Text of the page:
it is also noted that the amount to be added Will vary with the purpose desired, since smaller amounts may be used to merely influence or slightly change the nature and course of a reaction being accomplished by the major catalytic portion of the composite catalyst.
The conditions of operation, i.e., catalyst/oil ratio, liquid hourly space velocity, temperature, pressure, and the like will not vary to any great degree from those utilized for conventional catalytic materials for the same desired conversions, although due to the increased activity of the crystalline alumino-silicate catalysts, it will frequently be possible to operate at somewhat lowertemperatures. The amount of this modification will depend upon the proportionate amount of the crystalline catalytic material present, being greatest, of course, in those circumstances where the major catalysis emphasis is upon the crystalline material itself and that material is present in comparatively large amount.
1 claim: a
l. in a method for the catalytic. conversion of hydrocarbons the improvement which comprises contacting the hydrocarbons at conversion conditions with a contact mass comprising two components, one of which is a particle form solid materialselected from the group consisting of inert material and catalytic material ranging generally from 20 microns upwardly to 0.1 inch and above, the average size of particles being dependent upon the type of process, the second component comprising a crystalline aluminosilicate conversion catalyst said second component being in the form of particles ranging downward in size from 15 microns, said second component having at least some material of not more than 5 microns in size and snfiicient of said second component to substantially coat the particles of the first named component and to adhere to the surfaces of the particles of the first named component.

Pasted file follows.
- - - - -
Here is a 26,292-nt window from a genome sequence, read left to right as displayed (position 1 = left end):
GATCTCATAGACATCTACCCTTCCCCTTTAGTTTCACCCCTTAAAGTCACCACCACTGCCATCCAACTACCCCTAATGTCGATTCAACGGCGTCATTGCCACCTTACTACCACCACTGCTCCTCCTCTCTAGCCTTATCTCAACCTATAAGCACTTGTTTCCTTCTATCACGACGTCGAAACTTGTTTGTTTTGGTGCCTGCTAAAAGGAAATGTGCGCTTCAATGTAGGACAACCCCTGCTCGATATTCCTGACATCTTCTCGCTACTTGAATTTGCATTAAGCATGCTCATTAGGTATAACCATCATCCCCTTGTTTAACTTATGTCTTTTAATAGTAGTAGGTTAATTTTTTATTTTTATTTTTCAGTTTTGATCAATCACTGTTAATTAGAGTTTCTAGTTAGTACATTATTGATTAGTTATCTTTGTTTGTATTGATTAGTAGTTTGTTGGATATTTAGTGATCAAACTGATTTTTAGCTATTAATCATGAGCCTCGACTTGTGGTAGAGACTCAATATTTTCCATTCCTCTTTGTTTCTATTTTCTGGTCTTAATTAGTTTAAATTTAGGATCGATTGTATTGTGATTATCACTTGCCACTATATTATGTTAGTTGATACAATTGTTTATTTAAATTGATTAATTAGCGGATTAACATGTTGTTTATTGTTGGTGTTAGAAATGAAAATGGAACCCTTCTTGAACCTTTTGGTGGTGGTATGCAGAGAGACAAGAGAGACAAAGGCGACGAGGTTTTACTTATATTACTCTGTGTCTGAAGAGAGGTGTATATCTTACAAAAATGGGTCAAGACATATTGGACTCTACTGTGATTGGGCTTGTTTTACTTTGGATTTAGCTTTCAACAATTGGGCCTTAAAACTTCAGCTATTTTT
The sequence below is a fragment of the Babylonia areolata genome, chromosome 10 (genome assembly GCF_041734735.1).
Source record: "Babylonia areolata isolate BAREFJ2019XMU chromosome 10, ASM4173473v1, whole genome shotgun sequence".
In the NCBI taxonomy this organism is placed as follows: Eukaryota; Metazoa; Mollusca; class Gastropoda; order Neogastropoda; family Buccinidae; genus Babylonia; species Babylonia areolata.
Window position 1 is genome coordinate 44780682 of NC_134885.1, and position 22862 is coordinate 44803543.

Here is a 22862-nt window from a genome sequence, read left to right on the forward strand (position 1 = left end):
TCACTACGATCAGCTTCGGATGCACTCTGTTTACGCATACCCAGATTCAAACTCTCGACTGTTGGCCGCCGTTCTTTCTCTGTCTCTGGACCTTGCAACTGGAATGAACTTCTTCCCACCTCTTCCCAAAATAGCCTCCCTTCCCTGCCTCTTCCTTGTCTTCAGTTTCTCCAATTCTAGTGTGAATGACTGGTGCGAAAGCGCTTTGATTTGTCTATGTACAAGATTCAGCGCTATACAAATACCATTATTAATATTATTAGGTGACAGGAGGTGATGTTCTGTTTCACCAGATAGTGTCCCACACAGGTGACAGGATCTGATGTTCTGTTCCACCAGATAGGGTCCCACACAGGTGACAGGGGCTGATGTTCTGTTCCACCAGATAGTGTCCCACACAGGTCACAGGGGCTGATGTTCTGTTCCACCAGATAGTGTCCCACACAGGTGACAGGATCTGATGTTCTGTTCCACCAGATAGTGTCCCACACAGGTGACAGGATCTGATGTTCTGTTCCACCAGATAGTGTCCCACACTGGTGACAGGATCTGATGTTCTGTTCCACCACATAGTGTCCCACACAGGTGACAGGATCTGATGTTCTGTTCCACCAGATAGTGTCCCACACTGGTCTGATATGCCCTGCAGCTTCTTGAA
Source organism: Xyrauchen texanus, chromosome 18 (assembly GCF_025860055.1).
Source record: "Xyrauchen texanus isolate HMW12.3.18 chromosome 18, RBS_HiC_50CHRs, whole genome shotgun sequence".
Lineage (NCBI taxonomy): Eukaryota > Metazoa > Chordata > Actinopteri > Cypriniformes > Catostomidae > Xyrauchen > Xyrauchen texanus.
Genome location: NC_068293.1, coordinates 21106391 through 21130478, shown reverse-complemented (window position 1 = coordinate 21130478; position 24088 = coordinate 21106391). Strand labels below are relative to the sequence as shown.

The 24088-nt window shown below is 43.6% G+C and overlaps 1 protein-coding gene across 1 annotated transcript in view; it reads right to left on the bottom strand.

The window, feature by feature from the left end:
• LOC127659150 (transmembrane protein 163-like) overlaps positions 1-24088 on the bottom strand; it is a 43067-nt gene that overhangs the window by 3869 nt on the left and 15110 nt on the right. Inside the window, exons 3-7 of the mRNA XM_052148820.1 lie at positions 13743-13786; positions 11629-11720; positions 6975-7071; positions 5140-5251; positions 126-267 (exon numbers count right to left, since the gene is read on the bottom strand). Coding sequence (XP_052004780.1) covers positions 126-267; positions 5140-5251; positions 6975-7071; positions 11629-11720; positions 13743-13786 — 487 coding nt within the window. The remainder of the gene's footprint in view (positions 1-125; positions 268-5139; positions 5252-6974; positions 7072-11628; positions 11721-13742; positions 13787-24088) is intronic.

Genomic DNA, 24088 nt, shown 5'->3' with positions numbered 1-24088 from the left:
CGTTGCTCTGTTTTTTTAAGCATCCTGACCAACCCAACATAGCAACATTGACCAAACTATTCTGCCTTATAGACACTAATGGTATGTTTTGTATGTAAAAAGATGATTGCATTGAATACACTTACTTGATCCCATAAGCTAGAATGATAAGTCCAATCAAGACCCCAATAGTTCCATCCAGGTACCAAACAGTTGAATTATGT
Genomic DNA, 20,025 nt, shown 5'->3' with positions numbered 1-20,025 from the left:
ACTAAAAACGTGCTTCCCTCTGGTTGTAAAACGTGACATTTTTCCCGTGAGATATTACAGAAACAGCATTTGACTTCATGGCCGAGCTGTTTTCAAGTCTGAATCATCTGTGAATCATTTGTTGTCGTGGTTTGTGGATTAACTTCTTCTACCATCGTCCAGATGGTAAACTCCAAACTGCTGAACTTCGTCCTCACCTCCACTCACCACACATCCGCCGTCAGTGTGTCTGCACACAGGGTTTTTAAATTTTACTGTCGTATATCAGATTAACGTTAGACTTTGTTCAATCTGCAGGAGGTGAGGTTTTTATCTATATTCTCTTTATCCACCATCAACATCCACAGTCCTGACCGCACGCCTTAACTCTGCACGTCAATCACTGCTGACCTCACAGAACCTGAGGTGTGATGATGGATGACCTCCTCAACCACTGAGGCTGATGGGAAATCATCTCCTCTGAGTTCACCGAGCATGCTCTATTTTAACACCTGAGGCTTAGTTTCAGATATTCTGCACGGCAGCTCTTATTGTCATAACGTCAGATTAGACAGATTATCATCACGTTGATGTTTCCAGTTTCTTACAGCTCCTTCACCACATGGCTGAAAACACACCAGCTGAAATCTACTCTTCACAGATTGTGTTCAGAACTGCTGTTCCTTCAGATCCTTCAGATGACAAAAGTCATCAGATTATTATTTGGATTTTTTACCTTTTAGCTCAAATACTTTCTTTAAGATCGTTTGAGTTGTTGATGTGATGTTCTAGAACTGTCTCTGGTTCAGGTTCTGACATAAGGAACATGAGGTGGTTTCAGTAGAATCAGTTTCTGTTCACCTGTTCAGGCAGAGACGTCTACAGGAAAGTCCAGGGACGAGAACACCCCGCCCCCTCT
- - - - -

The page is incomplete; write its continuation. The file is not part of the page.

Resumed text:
2. The method of claim 1 in which the second component comprises a superactive crystalline alurninosilicate.
3. The method of claim l in which the particle-form solid contact mass material moves as a descending bed through the area of hydrocarboncontact, said bed being replenished at the top and having portions thereof withdrawn at the bottom, with said powdered crystalline aluminosilicate conversion catalyst being added to the incoming particle-form solid contact mass material in quantity sufficient to maintain at least a partial coating thereof upon the particles in said bed.
4. The method of claim 1 in which th solid contact material particles are kept ina fiuidized bed condition by the passage of hydrocarbon reactant therethrough and in which powdered aluminosilicate conversion'catalyst is fed to said bed in quantity sufficient to maintain at least a partial coating thereof upon the particles in said bed.
5. The method of claim 1' in which the solid contact material particles form a fixed bed through which hydrocarbon reactant is passed, the solid contact material parti- 5 6 cles having been pre-coated at least in part with the powpresent to the extent of up to about 5 percent by Weight of dered crystalline aluminosilicate conversion catalyst. the total contact material.
6. The method of claim 1 in which the powdered crystalline aluminosilicate conversion catalyst is present to References Cited y the Examine! the extent of up to about 10 percent by weight of the to- 5 Cracking Catalyst, Ryland et al., Chapter I, page 76, tal Contact matenah second paragraph in volume VII of Catalysis, Reinhold 7. The method of claim 1 in which the contact mass Publishing Co 19 0 New k is maintained in the form of a moving bed and the powdered crystalline aluminosilicate conversion catalyst is ALPHONSO D. SULLIVAN, Primary Examiner.